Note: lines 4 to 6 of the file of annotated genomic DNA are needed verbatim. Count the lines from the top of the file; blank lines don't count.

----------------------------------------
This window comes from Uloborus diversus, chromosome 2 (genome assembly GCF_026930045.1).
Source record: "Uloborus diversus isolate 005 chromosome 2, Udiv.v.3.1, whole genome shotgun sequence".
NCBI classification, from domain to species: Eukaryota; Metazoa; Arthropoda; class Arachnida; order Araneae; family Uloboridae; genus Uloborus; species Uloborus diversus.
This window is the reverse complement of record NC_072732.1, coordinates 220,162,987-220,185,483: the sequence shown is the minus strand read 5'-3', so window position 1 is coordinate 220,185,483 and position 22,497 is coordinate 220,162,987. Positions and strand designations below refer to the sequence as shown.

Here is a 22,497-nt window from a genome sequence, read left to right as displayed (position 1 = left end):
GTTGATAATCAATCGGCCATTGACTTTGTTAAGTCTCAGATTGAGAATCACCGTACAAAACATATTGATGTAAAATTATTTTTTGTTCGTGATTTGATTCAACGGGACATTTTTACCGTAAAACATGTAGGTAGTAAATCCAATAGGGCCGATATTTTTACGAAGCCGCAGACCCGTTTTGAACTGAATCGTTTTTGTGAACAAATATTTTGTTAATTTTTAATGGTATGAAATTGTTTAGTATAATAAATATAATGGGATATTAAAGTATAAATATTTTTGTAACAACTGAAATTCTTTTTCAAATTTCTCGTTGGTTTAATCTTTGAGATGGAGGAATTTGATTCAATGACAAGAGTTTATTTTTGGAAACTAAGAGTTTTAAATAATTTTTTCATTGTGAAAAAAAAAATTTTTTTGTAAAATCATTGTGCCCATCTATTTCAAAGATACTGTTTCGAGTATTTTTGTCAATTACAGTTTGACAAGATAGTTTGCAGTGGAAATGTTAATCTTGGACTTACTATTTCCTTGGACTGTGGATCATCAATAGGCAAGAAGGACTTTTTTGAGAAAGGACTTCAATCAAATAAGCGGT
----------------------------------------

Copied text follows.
This window is the reverse complement of record NC_072732.1, coordinates 220,162,987-220,185,483: the sequence shown is the minus strand read 5'-3', so window position 1 is coordinate 220,185,483 and position 22,497 is coordinate 220,162,987. Positions and strand designations below refer to the sequence as shown.

Here is a 22,497-nt window from a genome sequence, read left to right as displayed (position 1 = left end):
GTTGATAATCAATCGGCCATTGACTTTGTTAAGTCTCAGATTGAGAATCACCGTACAAAACATATTGATGTAAAATTATTTTTTGTTCGTGATTTGATTCAACGGGACATTTTTACCGTAAAACATGTAGGTAGTAAATCCAATAGGGCCGATATTTTTACGAAGCCGCAGACCCGTTTTGAACTGAATCGTTTTTGTGAACAAATATTTTGTTAATTTTTAATGGTATGAAATTGTTTAGTATAATAAATATAATGGGATATTAAAGTATAAATATTTTTGTAACAACTGAAATTCTTTTTCAAATTTCTCGTTGGTTTAATCTTTGAGATGGAGGAATTTGATTCAATGACAAGAGTTTATTTTTGGAAACTAAGAGTTTTAAATAATTTTTTCATTGTGAAAAAAAAAATTTTTTTGTAAAATCATTGTGCCCATCTATTTCAAAGATACTGTTTCGAGTATTTTTGTCAATTACAGTTTGACAAGATAGTTTGCAGTGGAAATGTTAATCTTGGACTTACTATTTCCTTGGACTGTGGATCATCAATAGGCAAGAAGGACTTTTTTGAGAAAGGACTTCAATCAAATAAGCGGT